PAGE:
Three afternoons a week, when Josien Houtvast finishes English as a Second Language class at Pitt Community College, she heads directly to Vidant Medical Center to work a 4-hour shift as a volunteer in patient escort.
Josien and her husband relocated to Greenville in October 2013 for her husband’s job at DSM Dyneema. After settling in, Josien enrolled in the Advanced ESL class at PCC. She soon began hearing from classmates about their volunteer work at the hospital. Josien was interested and wanted to know how she too could become a volunteer. A few weeks later, Rhonda Jordan, Assistant Director of Volunteer Services at Vidant Medical Center, visited the class to talk about volunteer opportunities and the benefits of working as a volunteer. It was exactly the kind of opportunity Josien was looking for to fill up her afternoons.
“I’m a teacher in the Netherlands,” Josien says. “I want to have experience at another job while I’m living in the US. And I like contact with people. I like to help people.”
Fiorella Carrasco-Gamarra, another PCC ESL student, learned about volunteering at the medical center from a friend who works there. The friend encouraged Fiorella to apply. Fiorella came to the US from Peru and hopes to study for a career in the medical field. “[Vidant] is a good place to learn and watch,” Fiorella says.
Both women agree to the personal benefits of volunteering at the hospital: meeting people, developing more self-confidence, feeling useful, gaining “work” experience, and the chance to practice and improve English language skills, especially speaking. Both also like the opportunity that volunteering gives them to help people – not only the patients, but also the doctors and nurses.
“Volunteers are important,” Josien says. “Without volunteers escorting patients to appointments and discharge, the nurses and doctors would have to do it, and that takes time away from their ‘real’ job – taking care of patients.”
“Our volunteers are all important,” Jordan says. “Without our volunteers, we could not operate this hospital.” Further, Jordan says, “international students are a tremendous asset. When patients come into the hospital and they see a volunteer that may speak their language, it becomes a sign of relief as they try to maneuver through our system and our hallways. It is good to have international volunteers expose others to their culture.”
ESL students from many countries have worked as volunteers at Vidant Medical Center over the years. They have come from Japan, Korea, China, Germany, the Netherlands, Spain, France, Venezuela, Honduras, Mexico, Colombia, Egypt, and Puerto Rico. And it isn’t necessary for international volunteers to speak perfect English, Jordan says. “We desperately need volunteers…people who are consistent and reliable.”
However, in order to become a volunteer, individuals do have to complete an application, a criminal background check, health screening, and a 3-hour orientation. Applicants also have to show proof of legal residence in the US and a record of immunizations. If an applicant cannot provide an immunization record from his/her own country, Vidant will give the necessary immunizations, including a flu shot and TB tests. All of this is done at Vidant’s expense. For international volunteers, the process may take a little longer, sometimes 3 – 5 weeks.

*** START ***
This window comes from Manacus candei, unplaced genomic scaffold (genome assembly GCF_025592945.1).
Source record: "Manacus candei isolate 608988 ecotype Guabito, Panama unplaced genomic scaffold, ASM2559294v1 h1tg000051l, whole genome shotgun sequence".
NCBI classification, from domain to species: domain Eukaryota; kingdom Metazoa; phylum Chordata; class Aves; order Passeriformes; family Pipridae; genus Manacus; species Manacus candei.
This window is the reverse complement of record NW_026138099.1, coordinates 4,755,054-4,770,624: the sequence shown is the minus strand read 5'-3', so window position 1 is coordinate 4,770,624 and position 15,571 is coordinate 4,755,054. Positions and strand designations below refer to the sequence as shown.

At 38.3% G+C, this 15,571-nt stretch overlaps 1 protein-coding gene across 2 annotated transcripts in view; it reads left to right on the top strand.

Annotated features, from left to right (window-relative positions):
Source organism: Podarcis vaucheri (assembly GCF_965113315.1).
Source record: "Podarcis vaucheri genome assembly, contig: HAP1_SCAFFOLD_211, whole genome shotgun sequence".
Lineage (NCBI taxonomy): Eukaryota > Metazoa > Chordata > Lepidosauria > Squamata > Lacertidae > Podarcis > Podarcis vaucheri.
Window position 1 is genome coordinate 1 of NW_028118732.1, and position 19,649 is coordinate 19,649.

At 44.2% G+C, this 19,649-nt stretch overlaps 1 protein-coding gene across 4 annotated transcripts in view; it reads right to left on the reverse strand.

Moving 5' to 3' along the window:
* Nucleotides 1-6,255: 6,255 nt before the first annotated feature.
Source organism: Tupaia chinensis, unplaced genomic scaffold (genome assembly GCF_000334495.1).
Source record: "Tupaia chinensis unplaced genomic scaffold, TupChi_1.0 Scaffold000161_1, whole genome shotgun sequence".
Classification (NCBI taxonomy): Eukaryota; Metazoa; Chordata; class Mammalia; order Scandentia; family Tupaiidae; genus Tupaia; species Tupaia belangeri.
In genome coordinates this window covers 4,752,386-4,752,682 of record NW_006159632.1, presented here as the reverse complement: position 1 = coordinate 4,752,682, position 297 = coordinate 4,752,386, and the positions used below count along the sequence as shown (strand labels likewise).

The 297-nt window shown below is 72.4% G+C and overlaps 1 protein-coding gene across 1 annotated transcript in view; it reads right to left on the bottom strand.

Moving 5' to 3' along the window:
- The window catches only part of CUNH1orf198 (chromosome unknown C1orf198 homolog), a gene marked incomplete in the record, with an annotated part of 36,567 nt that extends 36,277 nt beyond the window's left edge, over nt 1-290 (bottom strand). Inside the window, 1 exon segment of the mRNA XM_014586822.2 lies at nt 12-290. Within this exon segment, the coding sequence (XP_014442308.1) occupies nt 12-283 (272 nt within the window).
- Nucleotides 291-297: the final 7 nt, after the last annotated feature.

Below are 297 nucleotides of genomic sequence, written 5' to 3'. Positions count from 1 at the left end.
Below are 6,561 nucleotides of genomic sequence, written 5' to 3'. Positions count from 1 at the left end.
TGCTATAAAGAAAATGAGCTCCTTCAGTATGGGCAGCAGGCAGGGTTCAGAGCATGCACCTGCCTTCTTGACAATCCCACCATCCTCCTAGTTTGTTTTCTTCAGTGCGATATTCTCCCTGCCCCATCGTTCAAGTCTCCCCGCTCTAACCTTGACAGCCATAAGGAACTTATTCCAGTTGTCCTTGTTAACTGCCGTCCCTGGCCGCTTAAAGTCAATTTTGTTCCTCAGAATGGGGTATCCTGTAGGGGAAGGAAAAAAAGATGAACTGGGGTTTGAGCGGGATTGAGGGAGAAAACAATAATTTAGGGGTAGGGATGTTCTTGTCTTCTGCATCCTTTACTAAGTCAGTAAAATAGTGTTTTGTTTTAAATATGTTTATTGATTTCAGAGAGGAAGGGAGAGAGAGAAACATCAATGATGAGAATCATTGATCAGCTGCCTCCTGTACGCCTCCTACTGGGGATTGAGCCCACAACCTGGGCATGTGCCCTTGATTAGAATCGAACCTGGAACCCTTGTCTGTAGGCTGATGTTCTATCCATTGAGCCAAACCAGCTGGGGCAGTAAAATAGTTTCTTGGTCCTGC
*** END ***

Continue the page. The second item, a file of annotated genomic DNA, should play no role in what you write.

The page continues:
Once an applicant has passed the background check and all other screenings, he/she can begin volunteer service at Vidant. There are many different positions for volunteers, “depending on the individual’s skill level, interests, and what they feel comfortable with,” Jordan says. “Volunteers need to be flexible, however, if we don’t have a position available at the time they come in the area they want to work.” Volunteers may be assigned to patient escort or central transport, occupational health, nursing floors, clerical, the Heart Institute and Children’s Hospital. There is a volunteer position to fit just about everyone and every interest.
People should volunteer “because they want to give back,” Jordan says. But there are also benefits to volunteers: the opportunity to make friends and interact with others, a $5.00 meal pass for every 4-hour shift worked, free parking during their shift, and the opportunity to participate in special recognition events the hospital hosts for volunteers. Volunteers can also become members of the NC State Employees Credit Union. And after 50 hours of volunteer service, Vidant will provide a reference, upon request, to a school or prospective employer.
Over the past several years, many ESL students from PCC have volunteered at Vidant Medical Center. Jordan says they help reflect the diversity of the hospital. “Volunteers deliver high quality compassionate care that the patients and families need and deserve.” Needless to say, it’s a win-win situation for everyone. Volunteers provide a valuable service to Vidant. In return, international student volunteers have the opportunity to practice English, meet new people, learn new skills, develop self-confidence, and, Jordan adds, “have the satisfaction that they’ve made a difference in someone else’s life.”
“It gives you a good feeling,” Josien says. Fiorella agrees. “It makes me want to do more.”
– Rosie Erskine Lamrhari